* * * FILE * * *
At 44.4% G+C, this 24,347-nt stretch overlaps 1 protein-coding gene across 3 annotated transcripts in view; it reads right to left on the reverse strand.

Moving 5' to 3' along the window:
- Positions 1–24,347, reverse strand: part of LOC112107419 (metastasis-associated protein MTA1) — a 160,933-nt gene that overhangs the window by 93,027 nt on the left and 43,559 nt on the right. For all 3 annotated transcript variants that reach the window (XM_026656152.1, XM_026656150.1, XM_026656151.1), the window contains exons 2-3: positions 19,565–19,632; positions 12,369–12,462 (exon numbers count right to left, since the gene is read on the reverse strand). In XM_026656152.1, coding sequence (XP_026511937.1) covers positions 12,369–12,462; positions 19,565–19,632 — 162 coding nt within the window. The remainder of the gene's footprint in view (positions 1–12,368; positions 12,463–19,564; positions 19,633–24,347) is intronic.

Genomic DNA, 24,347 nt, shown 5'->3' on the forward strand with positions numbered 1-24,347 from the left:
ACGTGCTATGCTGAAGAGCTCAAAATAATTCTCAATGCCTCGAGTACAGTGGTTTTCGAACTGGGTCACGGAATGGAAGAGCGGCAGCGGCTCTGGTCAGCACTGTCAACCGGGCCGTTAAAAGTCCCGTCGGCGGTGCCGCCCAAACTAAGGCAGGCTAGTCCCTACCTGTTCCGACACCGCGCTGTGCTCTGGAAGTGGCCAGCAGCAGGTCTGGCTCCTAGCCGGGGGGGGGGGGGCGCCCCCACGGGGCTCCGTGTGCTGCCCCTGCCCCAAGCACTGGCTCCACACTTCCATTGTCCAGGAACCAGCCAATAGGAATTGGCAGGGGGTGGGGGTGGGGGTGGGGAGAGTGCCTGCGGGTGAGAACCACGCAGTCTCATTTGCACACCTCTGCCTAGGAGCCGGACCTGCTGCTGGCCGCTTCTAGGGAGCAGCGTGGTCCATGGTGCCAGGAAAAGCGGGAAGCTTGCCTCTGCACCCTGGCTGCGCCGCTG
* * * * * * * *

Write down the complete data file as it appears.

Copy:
At 44.4% G+C, this 24,347-nt stretch overlaps 1 protein-coding gene across 3 annotated transcripts in view; it reads right to left on the reverse strand.

Moving 5' to 3' along the window:
- Positions 1–24,347, reverse strand: part of LOC112107419 (metastasis-associated protein MTA1) — a 160,933-nt gene that overhangs the window by 93,027 nt on the left and 43,559 nt on the right. For all 3 annotated transcript variants that reach the window (XM_026656152.1, XM_026656150.1, XM_026656151.1), the window contains exons 2-3: positions 19,565–19,632; positions 12,369–12,462 (exon numbers count right to left, since the gene is read on the reverse strand). In XM_026656152.1, coding sequence (XP_026511937.1) covers positions 12,369–12,462; positions 19,565–19,632 — 162 coding nt within the window. The remainder of the gene's footprint in view (positions 1–12,368; positions 12,463–19,564; positions 19,633–24,347) is intronic.

Genomic DNA, 24,347 nt, shown 5'->3' on the forward strand with positions numbered 1-24,347 from the left:
ACGTGCTATGCTGAAGAGCTCAAAATAATTCTCAATGCCTCGAGTACAGTGGTTTTCGAACTGGGTCACGGAATGGAAGAGCGGCAGCGGCTCTGGTCAGCACTGTCAACCGGGCCGTTAAAAGTCCCGTCGGCGGTGCCGCCCAAACTAAGGCAGGCTAGTCCCTACCTGTTCCGACACCGCGCTGTGCTCTGGAAGTGGCCAGCAGCAGGTCTGGCTCCTAGCCGGGGGGGGGGGGGCGCCCCCACGGGGCTCCGTGTGCTGCCCCTGCCCCAAGCACTGGCTCCACACTTCCATTGTCCAGGAACCAGCCAATAGGAATTGGCAGGGGGTGGGGGTGGGGGTGGGGAGAGTGCCTGCGGGTGAGAACCACGCAGTCTCATTTGCACACCTCTGCCTAGGAGCCGGACCTGCTGCTGGCCGCTTCTAGGGAGCAGCGTGGTCCATGGTGCCAGGAAAAGCGGGAAGCTTGCCTCTGCACCCTGGCTGCGCCGCTG